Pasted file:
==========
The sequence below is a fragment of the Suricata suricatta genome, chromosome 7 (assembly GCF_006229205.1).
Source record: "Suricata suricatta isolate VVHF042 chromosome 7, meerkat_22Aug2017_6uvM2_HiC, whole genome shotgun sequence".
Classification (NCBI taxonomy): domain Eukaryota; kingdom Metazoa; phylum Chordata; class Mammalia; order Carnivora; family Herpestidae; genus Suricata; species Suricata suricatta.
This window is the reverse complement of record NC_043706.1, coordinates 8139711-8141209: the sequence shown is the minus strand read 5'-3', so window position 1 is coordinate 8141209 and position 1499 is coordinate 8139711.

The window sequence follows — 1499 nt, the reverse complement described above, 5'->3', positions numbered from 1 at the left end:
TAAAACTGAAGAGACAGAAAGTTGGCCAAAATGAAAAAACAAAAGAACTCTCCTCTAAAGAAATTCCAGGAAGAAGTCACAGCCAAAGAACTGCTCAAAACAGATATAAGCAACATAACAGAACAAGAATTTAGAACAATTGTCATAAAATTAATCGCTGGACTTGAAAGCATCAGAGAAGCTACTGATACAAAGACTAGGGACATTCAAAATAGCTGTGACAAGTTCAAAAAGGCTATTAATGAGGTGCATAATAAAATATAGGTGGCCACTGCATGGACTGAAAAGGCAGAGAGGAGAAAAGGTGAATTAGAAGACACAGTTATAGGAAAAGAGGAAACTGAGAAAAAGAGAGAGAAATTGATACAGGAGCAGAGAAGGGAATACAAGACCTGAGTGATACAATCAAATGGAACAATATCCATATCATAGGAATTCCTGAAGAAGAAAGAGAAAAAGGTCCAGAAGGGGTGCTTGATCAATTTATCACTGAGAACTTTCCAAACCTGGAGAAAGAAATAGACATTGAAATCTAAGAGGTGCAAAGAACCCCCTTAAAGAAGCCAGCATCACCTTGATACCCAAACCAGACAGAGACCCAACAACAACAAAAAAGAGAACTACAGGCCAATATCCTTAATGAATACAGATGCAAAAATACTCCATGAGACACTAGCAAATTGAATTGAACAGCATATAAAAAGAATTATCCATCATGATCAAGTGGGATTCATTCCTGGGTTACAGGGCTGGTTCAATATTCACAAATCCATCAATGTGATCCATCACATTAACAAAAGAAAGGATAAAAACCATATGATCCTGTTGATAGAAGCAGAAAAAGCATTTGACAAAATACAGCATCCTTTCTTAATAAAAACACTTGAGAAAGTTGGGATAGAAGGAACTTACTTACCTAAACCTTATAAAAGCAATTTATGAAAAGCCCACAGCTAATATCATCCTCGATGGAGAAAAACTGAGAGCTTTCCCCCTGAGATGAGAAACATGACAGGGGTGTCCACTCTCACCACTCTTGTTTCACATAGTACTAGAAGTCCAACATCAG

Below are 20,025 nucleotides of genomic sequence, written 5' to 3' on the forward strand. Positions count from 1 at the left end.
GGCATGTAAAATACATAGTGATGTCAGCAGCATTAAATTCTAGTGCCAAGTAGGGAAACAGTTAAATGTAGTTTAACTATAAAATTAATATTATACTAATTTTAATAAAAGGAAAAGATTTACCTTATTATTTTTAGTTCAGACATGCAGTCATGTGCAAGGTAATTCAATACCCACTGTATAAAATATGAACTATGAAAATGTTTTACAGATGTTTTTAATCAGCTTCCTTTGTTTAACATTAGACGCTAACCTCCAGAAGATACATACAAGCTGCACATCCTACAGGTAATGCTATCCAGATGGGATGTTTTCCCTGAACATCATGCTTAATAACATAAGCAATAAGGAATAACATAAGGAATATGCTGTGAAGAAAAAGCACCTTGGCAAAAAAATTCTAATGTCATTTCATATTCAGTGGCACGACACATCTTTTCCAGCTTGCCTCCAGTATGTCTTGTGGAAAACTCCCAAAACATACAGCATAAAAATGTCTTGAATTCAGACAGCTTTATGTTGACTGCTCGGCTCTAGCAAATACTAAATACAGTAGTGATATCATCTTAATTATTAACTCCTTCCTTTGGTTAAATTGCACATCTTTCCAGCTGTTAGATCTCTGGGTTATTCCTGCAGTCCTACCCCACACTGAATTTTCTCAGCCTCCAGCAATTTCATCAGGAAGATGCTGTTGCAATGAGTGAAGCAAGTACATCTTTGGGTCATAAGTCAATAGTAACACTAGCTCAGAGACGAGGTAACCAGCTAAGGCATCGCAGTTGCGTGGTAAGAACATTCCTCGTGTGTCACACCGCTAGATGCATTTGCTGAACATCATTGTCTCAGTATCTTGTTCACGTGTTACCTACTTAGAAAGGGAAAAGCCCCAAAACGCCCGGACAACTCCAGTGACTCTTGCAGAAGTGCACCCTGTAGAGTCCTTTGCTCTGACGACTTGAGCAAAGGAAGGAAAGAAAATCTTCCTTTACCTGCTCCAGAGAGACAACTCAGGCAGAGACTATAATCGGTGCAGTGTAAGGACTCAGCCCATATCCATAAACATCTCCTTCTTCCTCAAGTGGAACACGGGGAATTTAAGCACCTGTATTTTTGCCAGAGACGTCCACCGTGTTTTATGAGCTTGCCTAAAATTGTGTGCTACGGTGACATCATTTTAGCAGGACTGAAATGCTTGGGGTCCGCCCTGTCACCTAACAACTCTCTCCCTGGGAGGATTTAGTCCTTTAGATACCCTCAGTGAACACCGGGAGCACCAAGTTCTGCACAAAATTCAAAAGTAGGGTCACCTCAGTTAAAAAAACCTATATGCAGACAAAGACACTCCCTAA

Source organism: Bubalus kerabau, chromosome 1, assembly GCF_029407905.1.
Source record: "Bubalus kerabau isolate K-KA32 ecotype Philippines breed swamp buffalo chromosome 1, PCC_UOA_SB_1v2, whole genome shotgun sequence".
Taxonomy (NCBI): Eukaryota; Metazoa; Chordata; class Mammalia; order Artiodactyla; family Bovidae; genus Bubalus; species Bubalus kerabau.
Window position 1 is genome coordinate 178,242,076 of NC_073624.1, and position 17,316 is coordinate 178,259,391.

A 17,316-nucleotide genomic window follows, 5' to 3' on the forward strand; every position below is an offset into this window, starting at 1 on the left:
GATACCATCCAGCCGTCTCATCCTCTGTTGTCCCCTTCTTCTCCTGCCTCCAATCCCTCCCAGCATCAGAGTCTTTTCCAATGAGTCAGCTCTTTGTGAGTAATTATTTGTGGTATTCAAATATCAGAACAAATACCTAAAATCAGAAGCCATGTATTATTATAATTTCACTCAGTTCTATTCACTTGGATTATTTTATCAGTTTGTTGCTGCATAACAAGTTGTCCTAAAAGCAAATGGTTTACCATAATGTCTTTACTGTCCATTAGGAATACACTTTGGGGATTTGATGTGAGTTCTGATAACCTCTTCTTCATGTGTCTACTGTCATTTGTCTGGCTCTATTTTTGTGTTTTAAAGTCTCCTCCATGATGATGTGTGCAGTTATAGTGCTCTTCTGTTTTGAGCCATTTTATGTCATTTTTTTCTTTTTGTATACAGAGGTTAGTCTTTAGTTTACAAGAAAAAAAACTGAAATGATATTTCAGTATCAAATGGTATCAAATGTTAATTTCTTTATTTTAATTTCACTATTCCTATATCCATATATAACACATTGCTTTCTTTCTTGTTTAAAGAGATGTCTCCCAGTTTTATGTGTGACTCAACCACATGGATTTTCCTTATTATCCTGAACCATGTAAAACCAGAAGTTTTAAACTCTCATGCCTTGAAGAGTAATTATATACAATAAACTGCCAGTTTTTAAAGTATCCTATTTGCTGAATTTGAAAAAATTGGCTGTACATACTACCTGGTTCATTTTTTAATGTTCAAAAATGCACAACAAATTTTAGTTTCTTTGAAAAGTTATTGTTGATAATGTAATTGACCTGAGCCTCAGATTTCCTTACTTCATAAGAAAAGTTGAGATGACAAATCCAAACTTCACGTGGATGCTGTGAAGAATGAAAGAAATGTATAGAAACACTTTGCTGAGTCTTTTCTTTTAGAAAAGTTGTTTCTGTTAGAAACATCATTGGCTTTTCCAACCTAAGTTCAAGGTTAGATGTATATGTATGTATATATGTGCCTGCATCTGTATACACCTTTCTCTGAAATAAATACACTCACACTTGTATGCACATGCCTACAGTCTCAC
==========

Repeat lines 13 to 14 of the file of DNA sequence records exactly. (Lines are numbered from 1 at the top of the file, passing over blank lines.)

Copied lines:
A 17,316-nucleotide genomic window follows, 5' to 3' on the forward strand; every position below is an offset into this window, starting at 1 on the left:
GATACCATCCAGCCGTCTCATCCTCTGTTGTCCCCTTCTTCTCCTGCCTCCAATCCCTCCCAGCATCAGAGTCTTTTCCAATGAGTCAGCTCTTTGTGAGTAATTATTTGTGGTATTCAAATATCAGAACAAATACCTAAAATCAGAAGCCATGTATTATTATAATTTCACTCAGTTCTATTCACTTGGATTATTTTATCAGTTTGTTGCTGCATAACAAGTTGTCCTAAAAGCAAATGGTTTACCATAATGTCTTTACTGTCCATTAGGAATACACTTTGGGGATTTGATGTGAGTTCTGATAACCTCTTCTTCATGTGTCTACTGTCATTTGTCTGGCTCTATTTTTGTGTTTTAAAGTCTCCTCCATGATGATGTGTGCAGTTATAGTGCTCTTCTGTTTTGAGCCATTTTATGTCATTTTTTTCTTTTTGTATACAGAGGTTAGTCTTTAGTTTACAAGAAAAAAAACTGAAATGATATTTCAGTATCAAATGGTATCAAATGTTAATTTCTTTATTTTAATTTCACTATTCCTATATCCATATATAACACATTGCTTTCTTTCTTGTTTAAAGAGATGTCTCCCAGTTTTATGTGTGACTCAACCACATGGATTTTCCTTATTATCCTGAACCATGTAAAACCAGAAGTTTTAAACTCTCATGCCTTGAAGAGTAATTATATACAATAAACTGCCAGTTTTTAAAGTATCCTATTTGCTGAATTTGAAAAAATTGGCTGTACATACTACCTGGTTCATTTTTTAATGTTCAAAAATGCACAACAAATTTTAGTTTCTTTGAAAAGTTATTGTTGATAATGTAATTGACCTGAGCCTCAGATTTCCTTACTTCATAAGAAAAGTTGAGATGACAAATCCAAACTTCACGTGGATGCTGTGAAGAATGAAAGAAATGTATAGAAACACTTTGCTGAGTCTTTTCTTTTAGAAAAGTTGTTTCTGTTAGAAACATCATTGGCTTTTCCAACCTAAGTTCAAGGTTAGATGTATATGTATGTATATATGTGCCTGCATCTGTATACACCTTTCTCTGAAATAAATACACTCACACTTGTATGCACATGCCTACAGTCTCAC